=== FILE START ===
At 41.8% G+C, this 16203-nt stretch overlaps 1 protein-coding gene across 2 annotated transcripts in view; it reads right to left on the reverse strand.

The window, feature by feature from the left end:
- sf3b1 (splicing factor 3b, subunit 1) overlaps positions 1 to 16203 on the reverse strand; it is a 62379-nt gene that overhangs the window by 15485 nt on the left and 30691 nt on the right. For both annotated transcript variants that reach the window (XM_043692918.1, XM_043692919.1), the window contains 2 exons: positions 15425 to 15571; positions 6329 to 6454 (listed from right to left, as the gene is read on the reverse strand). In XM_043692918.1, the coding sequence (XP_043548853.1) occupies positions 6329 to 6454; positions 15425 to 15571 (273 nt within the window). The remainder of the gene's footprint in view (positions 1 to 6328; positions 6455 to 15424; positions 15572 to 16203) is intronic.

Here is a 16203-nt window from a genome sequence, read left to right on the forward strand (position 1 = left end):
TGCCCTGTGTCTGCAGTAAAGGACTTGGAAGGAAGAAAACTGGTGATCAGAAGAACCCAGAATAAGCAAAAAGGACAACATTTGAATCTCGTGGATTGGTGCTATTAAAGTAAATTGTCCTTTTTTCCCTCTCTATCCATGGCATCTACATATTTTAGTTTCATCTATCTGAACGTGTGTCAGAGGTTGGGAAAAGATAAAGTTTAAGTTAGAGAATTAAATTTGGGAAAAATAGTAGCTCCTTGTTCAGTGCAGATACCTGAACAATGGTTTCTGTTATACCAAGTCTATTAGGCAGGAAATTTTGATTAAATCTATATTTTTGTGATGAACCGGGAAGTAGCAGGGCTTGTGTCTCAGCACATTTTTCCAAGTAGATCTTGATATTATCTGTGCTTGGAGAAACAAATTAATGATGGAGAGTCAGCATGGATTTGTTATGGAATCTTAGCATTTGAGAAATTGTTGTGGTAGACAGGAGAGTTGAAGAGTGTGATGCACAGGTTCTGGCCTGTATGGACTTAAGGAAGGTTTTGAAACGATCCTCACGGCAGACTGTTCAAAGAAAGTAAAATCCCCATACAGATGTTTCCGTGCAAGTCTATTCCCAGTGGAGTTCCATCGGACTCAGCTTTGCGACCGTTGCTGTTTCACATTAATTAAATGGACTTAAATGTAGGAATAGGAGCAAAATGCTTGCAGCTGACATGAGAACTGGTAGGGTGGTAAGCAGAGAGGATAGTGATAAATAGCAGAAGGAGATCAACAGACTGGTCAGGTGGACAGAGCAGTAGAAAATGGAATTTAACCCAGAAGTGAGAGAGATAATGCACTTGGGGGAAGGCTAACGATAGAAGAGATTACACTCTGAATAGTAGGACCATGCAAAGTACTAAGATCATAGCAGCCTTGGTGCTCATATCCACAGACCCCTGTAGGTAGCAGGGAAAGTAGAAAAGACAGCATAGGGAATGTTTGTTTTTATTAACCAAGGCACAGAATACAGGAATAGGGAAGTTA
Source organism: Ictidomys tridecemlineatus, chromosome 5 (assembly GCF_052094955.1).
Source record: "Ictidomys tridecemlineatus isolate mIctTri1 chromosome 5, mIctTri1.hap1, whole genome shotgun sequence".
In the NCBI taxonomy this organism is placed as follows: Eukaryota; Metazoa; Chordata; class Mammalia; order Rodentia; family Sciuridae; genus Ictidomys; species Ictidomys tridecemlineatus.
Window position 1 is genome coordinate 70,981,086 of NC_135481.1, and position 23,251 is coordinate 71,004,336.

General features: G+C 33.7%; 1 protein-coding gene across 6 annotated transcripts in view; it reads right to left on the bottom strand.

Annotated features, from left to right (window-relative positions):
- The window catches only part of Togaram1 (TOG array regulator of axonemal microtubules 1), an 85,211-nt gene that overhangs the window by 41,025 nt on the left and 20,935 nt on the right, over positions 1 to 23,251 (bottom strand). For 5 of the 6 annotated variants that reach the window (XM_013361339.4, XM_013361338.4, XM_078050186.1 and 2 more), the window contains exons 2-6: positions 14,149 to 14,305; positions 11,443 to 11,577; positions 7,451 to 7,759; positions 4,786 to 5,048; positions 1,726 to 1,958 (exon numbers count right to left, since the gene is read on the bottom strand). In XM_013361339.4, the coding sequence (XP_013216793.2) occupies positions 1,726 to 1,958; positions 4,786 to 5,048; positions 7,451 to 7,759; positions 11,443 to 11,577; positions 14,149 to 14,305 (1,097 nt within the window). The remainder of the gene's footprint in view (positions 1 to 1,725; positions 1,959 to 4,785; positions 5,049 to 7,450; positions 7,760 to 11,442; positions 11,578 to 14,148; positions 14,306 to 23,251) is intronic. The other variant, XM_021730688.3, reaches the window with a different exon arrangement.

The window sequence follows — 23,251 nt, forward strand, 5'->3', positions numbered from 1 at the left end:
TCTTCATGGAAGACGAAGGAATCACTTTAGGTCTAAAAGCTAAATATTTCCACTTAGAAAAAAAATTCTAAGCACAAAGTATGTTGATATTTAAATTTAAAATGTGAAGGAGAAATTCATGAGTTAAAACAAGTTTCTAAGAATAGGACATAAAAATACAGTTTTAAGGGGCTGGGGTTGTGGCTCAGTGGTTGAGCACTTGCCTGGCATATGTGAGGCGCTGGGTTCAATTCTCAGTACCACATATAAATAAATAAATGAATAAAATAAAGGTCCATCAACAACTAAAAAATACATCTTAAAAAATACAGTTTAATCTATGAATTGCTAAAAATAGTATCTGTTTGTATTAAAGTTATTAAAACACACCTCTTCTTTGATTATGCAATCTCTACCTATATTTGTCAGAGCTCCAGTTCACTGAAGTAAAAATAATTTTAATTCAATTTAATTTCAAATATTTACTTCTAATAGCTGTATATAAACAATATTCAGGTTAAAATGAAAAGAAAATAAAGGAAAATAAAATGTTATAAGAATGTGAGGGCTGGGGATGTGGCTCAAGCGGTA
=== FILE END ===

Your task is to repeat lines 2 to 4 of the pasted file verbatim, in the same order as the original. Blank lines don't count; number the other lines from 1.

The window, feature by feature from the left end:
- sf3b1 (splicing factor 3b, subunit 1) overlaps positions 1 to 16203 on the reverse strand; it is a 62379-nt gene that overhangs the window by 15485 nt on the left and 30691 nt on the right. For both annotated transcript variants that reach the window (XM_043692918.1, XM_043692919.1), the window contains 2 exons: positions 15425 to 15571; positions 6329 to 6454 (listed from right to left, as the gene is read on the reverse strand). In XM_043692918.1, the coding sequence (XP_043548853.1) occupies positions 6329 to 6454; positions 15425 to 15571 (273 nt within the window). The remainder of the gene's footprint in view (positions 1 to 6328; positions 6455 to 15424; positions 15572 to 16203) is intronic.

Here is a 16203-nt window from a genome sequence, read left to right on the forward strand (position 1 = left end):